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Consumer loan product boom may fizzle out on debt norms
Last Updated: 2018-01-09 09:58 | China Daily
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A visitor takes part in an interactive game supported by Ant Financial's facial recognition technology at a high-tech products exhibition in Hangzhou, Zhejiang province. [Photo by Long Wei/for China Daily]

Boom in China's consumer loan securitization could pause this year as regulators target lenders' high debt levels and limited asset disclosure.

But the regulators' new emphasis is unlikely to hinder Beijing's long-term goal of developing consumer finance within legal limits to drive high-quality spending, according to industry insiders.

Rules announced last month by banking authorities limited the amount lending companies loan. They were also required to consolidate such loans on their balance sheets.

This would put a dent in the books of China's internet firms, such as Ant Financial Services Group and JD Finance, which have issued securities backed by microloans.

In the first three quarters of 2017, the volume of securities backed by consumer loans reached 160.8 billion yuan ($24.7 billion), jumping 4.4 times year-on-year, according to data compiled by China Securitization Forum, a trade group.

Among them, Ant Financial was the largest issuer, with its Jiebei and Huabei loan and credit services combining 31.8 percent of the total market value.

In light of the new rules, the company confirmed with China Daily that it would increase registered capital in its two consumer loan units from the current 3.8 billion yuan to 12 billion yuan.

Reuters reported earlier that Ant has withdrawn plans to issue asset-backed notes worth billions of dollars. The company attributed such cancellation to "tight funding conditions and rising pricing on the bond market" at the end of 2017.

China's millennial consumers have increasingly jumped onto the "buy-now-pay-later" bandwagon. One in four of those aged 18 to 27 in China use credit services offered by Ant.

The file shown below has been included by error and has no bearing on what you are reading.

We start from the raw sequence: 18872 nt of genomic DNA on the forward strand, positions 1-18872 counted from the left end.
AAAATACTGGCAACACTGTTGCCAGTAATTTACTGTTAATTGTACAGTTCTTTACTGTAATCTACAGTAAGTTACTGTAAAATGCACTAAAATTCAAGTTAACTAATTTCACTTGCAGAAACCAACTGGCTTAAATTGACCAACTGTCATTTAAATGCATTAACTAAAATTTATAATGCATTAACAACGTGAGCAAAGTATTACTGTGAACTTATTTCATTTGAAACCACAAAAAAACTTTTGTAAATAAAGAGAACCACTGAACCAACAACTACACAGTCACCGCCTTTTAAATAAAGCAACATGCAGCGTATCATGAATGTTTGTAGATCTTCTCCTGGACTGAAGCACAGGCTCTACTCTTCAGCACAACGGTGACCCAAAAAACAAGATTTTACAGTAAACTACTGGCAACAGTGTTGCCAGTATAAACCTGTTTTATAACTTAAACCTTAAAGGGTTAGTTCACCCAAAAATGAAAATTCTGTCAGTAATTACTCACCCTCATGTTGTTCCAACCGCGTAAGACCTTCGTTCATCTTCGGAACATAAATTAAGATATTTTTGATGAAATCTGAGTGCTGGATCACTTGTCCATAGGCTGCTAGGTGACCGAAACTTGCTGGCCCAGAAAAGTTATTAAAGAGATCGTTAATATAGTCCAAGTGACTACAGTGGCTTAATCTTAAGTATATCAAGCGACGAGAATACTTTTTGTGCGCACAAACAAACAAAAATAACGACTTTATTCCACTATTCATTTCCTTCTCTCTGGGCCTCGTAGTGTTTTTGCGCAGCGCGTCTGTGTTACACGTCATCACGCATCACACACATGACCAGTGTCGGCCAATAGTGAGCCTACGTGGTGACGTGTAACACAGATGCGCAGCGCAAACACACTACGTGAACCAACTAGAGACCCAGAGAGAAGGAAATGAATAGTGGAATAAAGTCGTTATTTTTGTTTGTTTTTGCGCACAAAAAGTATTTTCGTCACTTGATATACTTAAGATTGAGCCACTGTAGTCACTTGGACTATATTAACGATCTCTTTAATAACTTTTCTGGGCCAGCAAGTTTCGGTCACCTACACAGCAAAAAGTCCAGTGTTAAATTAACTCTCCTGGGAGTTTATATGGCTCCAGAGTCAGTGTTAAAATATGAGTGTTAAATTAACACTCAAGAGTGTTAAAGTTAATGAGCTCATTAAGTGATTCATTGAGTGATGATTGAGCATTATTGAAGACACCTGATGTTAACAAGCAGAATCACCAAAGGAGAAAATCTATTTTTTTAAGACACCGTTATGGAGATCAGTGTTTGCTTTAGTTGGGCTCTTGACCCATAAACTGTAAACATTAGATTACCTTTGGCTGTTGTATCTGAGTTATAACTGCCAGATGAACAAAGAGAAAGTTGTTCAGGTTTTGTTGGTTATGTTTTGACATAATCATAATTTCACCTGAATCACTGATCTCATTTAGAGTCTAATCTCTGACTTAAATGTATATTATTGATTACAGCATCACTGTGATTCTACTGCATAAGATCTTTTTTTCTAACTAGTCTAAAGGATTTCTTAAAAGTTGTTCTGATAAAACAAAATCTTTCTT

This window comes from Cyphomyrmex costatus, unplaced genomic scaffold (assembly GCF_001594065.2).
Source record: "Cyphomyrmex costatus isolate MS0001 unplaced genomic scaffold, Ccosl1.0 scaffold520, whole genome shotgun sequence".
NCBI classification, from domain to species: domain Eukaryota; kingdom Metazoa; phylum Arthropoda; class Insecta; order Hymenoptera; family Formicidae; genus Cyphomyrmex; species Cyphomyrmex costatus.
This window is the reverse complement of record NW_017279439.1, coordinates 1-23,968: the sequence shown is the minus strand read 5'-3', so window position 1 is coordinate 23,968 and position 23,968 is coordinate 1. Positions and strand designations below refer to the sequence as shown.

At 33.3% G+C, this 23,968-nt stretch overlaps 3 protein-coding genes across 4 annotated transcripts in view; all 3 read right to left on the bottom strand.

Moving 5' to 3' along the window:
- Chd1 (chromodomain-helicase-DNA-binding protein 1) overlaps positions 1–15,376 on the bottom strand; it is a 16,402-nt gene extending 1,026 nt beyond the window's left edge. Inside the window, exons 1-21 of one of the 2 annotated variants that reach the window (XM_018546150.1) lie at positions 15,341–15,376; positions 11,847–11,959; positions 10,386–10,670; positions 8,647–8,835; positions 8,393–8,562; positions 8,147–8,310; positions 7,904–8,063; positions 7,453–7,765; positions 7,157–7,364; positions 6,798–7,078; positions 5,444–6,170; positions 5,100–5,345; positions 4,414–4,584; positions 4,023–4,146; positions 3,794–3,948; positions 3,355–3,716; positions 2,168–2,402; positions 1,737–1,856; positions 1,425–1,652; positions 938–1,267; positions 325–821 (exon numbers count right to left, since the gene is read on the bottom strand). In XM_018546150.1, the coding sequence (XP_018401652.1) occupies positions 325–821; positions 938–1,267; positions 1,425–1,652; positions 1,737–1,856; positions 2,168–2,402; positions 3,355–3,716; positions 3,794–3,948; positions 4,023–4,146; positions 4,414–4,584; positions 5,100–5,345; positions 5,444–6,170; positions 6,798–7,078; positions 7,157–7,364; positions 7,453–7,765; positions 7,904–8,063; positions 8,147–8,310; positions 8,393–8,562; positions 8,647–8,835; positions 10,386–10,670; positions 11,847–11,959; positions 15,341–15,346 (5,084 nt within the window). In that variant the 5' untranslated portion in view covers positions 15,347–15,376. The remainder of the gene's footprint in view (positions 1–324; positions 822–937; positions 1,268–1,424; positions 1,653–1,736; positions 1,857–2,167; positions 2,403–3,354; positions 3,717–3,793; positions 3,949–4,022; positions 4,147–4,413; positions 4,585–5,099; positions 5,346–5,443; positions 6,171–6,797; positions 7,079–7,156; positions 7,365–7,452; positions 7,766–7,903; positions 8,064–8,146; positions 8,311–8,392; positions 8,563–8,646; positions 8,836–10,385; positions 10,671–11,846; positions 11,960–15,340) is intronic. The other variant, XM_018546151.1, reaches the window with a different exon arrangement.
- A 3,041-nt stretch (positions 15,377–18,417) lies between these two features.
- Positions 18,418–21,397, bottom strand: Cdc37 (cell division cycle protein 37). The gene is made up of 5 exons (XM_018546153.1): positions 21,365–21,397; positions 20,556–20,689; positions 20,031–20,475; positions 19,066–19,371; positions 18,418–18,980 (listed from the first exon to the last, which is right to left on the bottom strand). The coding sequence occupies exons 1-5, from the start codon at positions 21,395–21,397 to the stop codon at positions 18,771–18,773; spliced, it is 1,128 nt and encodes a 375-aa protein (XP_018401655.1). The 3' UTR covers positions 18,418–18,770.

The main purpose for packaging loans into securities is to transfer the lenders' loans off their balance sheet, therefore bypassing regulatory rules stipulating how much they can lend in proportion to equity capital, said Li Chao, a financial technology specialist at iResearch.

"Normally, the ratio of total financing to capital is between 1.5 to 3 times, based on local banking regulations," Li said. "In Ant's case, it is apparently far beyond leverage requirements."

Efforts to tame non-compliant loan products are essential, as many private sales take place on local financial exchanges and equity trading centers, making them difficult to track and assess, said Guo Yonggang, general manager of the structured financing department at Golden Credit Rating International Co.

But multiple industry insiders said the tightened rules would not dampen consumer loans as long as they are lawful.

"After all, consumption upgrade is the trend that holds key to China's economic growth," said an executive at a web-based consumption loan platform in Beijing.

While massive in scale, the majority of loan products offered by the likes of Ant or JD are still healthy, thanks to technology advancement that helps phase out potential risks, said Liang Lulu, an expert on asset-backed securitization at Industrial Bank Co Ltd.

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